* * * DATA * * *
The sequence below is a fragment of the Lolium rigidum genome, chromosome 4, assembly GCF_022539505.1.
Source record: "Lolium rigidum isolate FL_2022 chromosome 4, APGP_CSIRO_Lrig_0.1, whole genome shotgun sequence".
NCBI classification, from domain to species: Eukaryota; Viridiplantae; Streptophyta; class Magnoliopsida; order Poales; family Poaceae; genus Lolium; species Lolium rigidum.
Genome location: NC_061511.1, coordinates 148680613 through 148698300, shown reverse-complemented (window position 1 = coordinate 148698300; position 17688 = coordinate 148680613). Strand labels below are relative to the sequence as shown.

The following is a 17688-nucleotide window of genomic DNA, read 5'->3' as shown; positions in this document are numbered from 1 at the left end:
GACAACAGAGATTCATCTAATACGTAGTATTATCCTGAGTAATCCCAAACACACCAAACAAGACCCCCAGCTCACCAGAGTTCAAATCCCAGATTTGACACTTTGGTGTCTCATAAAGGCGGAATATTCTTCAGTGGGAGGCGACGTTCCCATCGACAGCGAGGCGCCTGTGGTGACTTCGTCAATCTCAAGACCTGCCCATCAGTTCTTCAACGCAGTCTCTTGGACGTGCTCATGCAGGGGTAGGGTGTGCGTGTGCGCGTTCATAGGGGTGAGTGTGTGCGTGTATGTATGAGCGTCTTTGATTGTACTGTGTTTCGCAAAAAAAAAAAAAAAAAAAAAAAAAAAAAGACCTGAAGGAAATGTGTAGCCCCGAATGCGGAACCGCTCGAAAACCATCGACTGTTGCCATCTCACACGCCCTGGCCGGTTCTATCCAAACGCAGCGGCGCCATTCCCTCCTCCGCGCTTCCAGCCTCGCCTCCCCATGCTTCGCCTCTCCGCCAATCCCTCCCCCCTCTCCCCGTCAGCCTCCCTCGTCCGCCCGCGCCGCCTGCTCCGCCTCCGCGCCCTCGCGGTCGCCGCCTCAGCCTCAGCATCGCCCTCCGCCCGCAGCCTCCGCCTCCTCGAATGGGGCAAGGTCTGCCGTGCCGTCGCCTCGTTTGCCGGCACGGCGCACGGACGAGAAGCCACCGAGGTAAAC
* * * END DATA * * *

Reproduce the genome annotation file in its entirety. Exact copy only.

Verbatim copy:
The sequence below is a fragment of the Lolium rigidum genome, chromosome 4, assembly GCF_022539505.1.
Source record: "Lolium rigidum isolate FL_2022 chromosome 4, APGP_CSIRO_Lrig_0.1, whole genome shotgun sequence".
NCBI classification, from domain to species: Eukaryota; Viridiplantae; Streptophyta; class Magnoliopsida; order Poales; family Poaceae; genus Lolium; species Lolium rigidum.
Genome location: NC_061511.1, coordinates 148680613 through 148698300, shown reverse-complemented (window position 1 = coordinate 148698300; position 17688 = coordinate 148680613). Strand labels below are relative to the sequence as shown.

The following is a 17688-nucleotide window of genomic DNA, read 5'->3' as shown; positions in this document are numbered from 1 at the left end:
GACAACAGAGATTCATCTAATACGTAGTATTATCCTGAGTAATCCCAAACACACCAAACAAGACCCCCAGCTCACCAGAGTTCAAATCCCAGATTTGACACTTTGGTGTCTCATAAAGGCGGAATATTCTTCAGTGGGAGGCGACGTTCCCATCGACAGCGAGGCGCCTGTGGTGACTTCGTCAATCTCAAGACCTGCCCATCAGTTCTTCAACGCAGTCTCTTGGACGTGCTCATGCAGGGGTAGGGTGTGCGTGTGCGCGTTCATAGGGGTGAGTGTGTGCGTGTATGTATGAGCGTCTTTGATTGTACTGTGTTTCGCAAAAAAAAAAAAAAAAAAAAAAAAAAAAAGACCTGAAGGAAATGTGTAGCCCCGAATGCGGAACCGCTCGAAAACCATCGACTGTTGCCATCTCACACGCCCTGGCCGGTTCTATCCAAACGCAGCGGCGCCATTCCCTCCTCCGCGCTTCCAGCCTCGCCTCCCCATGCTTCGCCTCTCCGCCAATCCCTCCCCCCTCTCCCCGTCAGCCTCCCTCGTCCGCCCGCGCCGCCTGCTCCGCCTCCGCGCCCTCGCGGTCGCCGCCTCAGCCTCAGCATCGCCCTCCGCCCGCAGCCTCCGCCTCCTCGAATGGGGCAAGGTCTGCCGTGCCGTCGCCTCGTTTGCCGGCACGGCGCACGGACGAGAAGCCACCGAGGTAAAC